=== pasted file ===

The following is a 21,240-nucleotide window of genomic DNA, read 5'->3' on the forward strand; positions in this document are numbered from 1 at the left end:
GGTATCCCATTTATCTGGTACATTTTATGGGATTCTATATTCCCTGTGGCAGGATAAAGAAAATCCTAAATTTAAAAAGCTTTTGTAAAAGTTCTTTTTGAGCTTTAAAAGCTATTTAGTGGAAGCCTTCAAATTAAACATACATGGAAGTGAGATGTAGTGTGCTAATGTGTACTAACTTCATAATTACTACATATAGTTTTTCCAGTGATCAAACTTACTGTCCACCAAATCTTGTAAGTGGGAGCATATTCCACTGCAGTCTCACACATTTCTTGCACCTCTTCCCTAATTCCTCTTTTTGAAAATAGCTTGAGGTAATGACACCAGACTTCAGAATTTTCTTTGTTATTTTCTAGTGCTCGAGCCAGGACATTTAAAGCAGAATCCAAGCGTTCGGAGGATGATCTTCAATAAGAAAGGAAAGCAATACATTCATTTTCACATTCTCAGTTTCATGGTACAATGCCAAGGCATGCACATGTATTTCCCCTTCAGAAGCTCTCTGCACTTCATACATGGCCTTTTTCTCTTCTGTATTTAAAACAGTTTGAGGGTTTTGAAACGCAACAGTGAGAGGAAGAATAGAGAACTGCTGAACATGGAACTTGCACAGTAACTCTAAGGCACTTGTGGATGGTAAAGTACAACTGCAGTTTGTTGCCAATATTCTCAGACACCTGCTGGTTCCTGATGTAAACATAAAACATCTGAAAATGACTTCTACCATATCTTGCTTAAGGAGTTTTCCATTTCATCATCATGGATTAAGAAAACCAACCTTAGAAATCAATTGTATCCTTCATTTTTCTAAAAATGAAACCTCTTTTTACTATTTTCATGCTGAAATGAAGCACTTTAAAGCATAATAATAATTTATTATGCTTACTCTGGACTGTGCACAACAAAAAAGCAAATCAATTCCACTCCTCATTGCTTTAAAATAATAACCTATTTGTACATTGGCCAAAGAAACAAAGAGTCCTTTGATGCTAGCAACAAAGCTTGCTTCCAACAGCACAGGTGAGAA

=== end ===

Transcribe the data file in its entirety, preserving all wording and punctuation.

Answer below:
The following is a 21,240-nucleotide window of genomic DNA, read 5'->3' on the forward strand; positions in this document are numbered from 1 at the left end:
GGTATCCCATTTATCTGGTACATTTTATGGGATTCTATATTCCCTGTGGCAGGATAAAGAAAATCCTAAATTTAAAAAGCTTTTGTAAAAGTTCTTTTTGAGCTTTAAAAGCTATTTAGTGGAAGCCTTCAAATTAAACATACATGGAAGTGAGATGTAGTGTGCTAATGTGTACTAACTTCATAATTACTACATATAGTTTTTCCAGTGATCAAACTTACTGTCCACCAAATCTTGTAAGTGGGAGCATATTCCACTGCAGTCTCACACATTTCTTGCACCTCTTCCCTAATTCCTCTTTTTGAAAATAGCTTGAGGTAATGACACCAGACTTCAGAATTTTCTTTGTTATTTTCTAGTGCTCGAGCCAGGACATTTAAAGCAGAATCCAAGCGTTCGGAGGATGATCTTCAATAAGAAAGGAAAGCAATACATTCATTTTCACATTCTCAGTTTCATGGTACAATGCCAAGGCATGCACATGTATTTCCCCTTCAGAAGCTCTCTGCACTTCATACATGGCCTTTTTCTCTTCTGTATTTAAAACAGTTTGAGGGTTTTGAAACGCAACAGTGAGAGGAAGAATAGAGAACTGCTGAACATGGAACTTGCACAGTAACTCTAAGGCACTTGTGGATGGTAAAGTACAACTGCAGTTTGTTGCCAATATTCTCAGACACCTGCTGGTTCCTGATGTAAACATAAAACATCTGAAAATGACTTCTACCATATCTTGCTTAAGGAGTTTTCCATTTCATCATCATGGATTAAGAAAACCAACCTTAGAAATCAATTGTATCCTTCATTTTTCTAAAAATGAAACCTCTTTTTACTATTTTCATGCTGAAATGAAGCACTTTAAAGCATAATAATAATTTATTATGCTTACTCTGGACTGTGCACAACAAAAAAGCAAATCAATTCCACTCCTCATTGCTTTAAAATAATAACCTATTTGTACATTGGCCAAAGAAACAAAGAGTCCTTTGATGCTAGCAACAAAGCTTGCTTCCAACAGCACAGGTGAGAA